Zoning for industry in a post-industrial era : the legacy and potential of Chicago's downtown planned manufacturing districts
Legacy and potential of Chicago's downtown PMDs
Massachusetts Institute of Technology. Department of Urban Studies and Planning.
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In 1988, Chicago established a unique zoning mechanism intended to preserve manufacturing space in its downtown: the planned manufacturing district (PMD), which protects production-oriented land use in gentrifying neighborhoods where industrial buildings are at risk of conversion to housing or commercial space. The PMDs were rooted in an effort to retain manufacturing business, and the employment they supported, amidst structural deindustrialization and downtown gentrification. In the 28 years since, Chicago's downtown development pattern has followed a decidedly post-industrial trajectory: the City has pursued an economic development strategy focused on service-sector growth, and industrial employment in the Loop has declined precipitously. Fifteen PMDs continue to exist, however, and half are concentrated in the neighborhoods that ring the downtown. In 2014, Chicago's second-oldest steel mill, Finkl Steel, relocated its production facility from Lincoln Park, a high-income residential neighborhood north of the Loop, leaving a 40-acre parcel vacant and creating the largest downtown redevelopment opportunity in 30 years. The opening of the FInkI Steel site, coupled with a thriving tech sector eager to convert industrial space to office use, has sparked renewed debate over the value and purpose of industrial areas in downtown Chicago. This spring, the City launched a public review process intended to explore potential mixed-use development in its downtown PMDs. Chicago's downtown PMDs have not yet been examined to understand how, or whether, they continue to hold the high-value industrial work they were intended to preserve. This thesis uses business and employment data, coupled with a series of in-person stakeholder interviews, to illustrate the economic and employment dynamics of three downtown PMDs between 2005 and 2013. Though the districts have lost industrial employment more rapidly than the City of Chicago, they are swiftly adding work in non-industrial sectors. This thesis contends that the flexible structure of Chicago's PMDs has allowed them to serve as spaces for employment growth; however, as a land use tool, industrial zoning does not have the capacity or teeth to ensure that emerging opportunities for work are high-value. "It is becoming a recognized fact that the power, growth, and advancement of a city is limited only by the measure of united civic interest of its people. The stronger and more vital the community spirit, the greater and more influential a city. It is this spirit which gives Chicago its great world distinction." Wacker's Manual of the Plan for Chicago, 1916 "The antimony of neighborhood versus downtown - a long-standing, urban grass-roots metaphor - was transformed in Chicago and elsewhere in the 1980s to portray a new set of development choices: manufacturing versus the service economy; blue-collar jobs versus low-wage McJobs; job generation versus real estate development; industrial expansion versus downtown growth; credit-starved neighborhoods versus the growth of the finance industry; targeted local hiring versus regional business climate; and minority / female businesses versus efficiency." "Spatial Change and Social Justice: Alternative Economic Development in Chicago," Robert Giloth & Robert Mier "At a time when jobs and economic opportunity are desperately needed across all neighborhoods, it pays to shine a bright light on the planned manufacturing district and the city's industrial retention policies and plans, and to ultimately ask the question of who benefits from these industrial land use decisions." "Pull the plug? No way. Let's power up the Clybourn industrial corridor," Mike Holzer.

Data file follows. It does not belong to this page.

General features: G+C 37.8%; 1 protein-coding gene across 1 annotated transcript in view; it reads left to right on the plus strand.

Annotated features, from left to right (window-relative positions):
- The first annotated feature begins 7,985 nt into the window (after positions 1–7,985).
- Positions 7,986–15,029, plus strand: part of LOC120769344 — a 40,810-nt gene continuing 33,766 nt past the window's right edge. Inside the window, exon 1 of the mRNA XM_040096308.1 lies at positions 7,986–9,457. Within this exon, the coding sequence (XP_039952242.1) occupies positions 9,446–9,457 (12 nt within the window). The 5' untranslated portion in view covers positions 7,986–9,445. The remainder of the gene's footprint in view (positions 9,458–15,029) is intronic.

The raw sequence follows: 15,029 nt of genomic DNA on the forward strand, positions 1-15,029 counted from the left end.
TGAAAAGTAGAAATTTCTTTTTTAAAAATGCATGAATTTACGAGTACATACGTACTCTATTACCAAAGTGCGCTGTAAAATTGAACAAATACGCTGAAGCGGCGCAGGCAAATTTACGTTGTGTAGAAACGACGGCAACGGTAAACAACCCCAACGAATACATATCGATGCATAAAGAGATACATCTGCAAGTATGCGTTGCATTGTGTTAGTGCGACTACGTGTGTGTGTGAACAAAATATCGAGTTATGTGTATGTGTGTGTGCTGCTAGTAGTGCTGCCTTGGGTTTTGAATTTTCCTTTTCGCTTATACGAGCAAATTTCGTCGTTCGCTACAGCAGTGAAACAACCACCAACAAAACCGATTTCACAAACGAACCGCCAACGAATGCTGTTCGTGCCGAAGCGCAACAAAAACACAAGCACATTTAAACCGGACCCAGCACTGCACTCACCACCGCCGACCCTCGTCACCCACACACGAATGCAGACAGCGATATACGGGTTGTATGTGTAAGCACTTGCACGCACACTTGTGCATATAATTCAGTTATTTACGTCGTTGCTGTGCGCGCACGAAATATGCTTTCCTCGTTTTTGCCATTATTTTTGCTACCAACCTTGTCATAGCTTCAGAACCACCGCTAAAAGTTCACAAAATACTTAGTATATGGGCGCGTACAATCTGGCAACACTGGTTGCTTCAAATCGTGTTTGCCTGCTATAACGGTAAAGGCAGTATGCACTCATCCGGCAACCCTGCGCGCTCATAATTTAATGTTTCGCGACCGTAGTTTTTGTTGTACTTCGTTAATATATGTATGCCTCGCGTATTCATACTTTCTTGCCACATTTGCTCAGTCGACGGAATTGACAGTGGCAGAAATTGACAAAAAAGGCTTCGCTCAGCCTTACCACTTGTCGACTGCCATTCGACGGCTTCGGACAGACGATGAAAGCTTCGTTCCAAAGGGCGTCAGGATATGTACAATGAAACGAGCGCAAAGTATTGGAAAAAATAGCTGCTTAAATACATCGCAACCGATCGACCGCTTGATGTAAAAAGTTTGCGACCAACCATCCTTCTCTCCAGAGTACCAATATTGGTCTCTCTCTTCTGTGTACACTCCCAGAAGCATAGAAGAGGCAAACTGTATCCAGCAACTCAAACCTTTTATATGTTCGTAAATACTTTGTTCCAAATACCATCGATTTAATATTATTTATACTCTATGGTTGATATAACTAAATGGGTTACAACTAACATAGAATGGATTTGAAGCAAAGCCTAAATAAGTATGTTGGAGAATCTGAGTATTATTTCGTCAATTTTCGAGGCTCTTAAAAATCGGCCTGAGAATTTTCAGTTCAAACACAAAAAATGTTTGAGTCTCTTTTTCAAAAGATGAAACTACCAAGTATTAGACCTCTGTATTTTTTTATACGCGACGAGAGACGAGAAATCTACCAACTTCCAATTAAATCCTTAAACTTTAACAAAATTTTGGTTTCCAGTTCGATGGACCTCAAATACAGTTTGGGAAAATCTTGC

Thesis: M.C.P., Massachusetts Institute of Technology, Department of Urban Studies and Planning, 2016.Cataloged from PDF version of thesis.Includes bibliographical references (pages 116-121).
DepartmentMassachusetts Institute of Technology. Department of Urban Studies and Planning.
Massachusetts Institute of Technology
Urban Studies and Planning.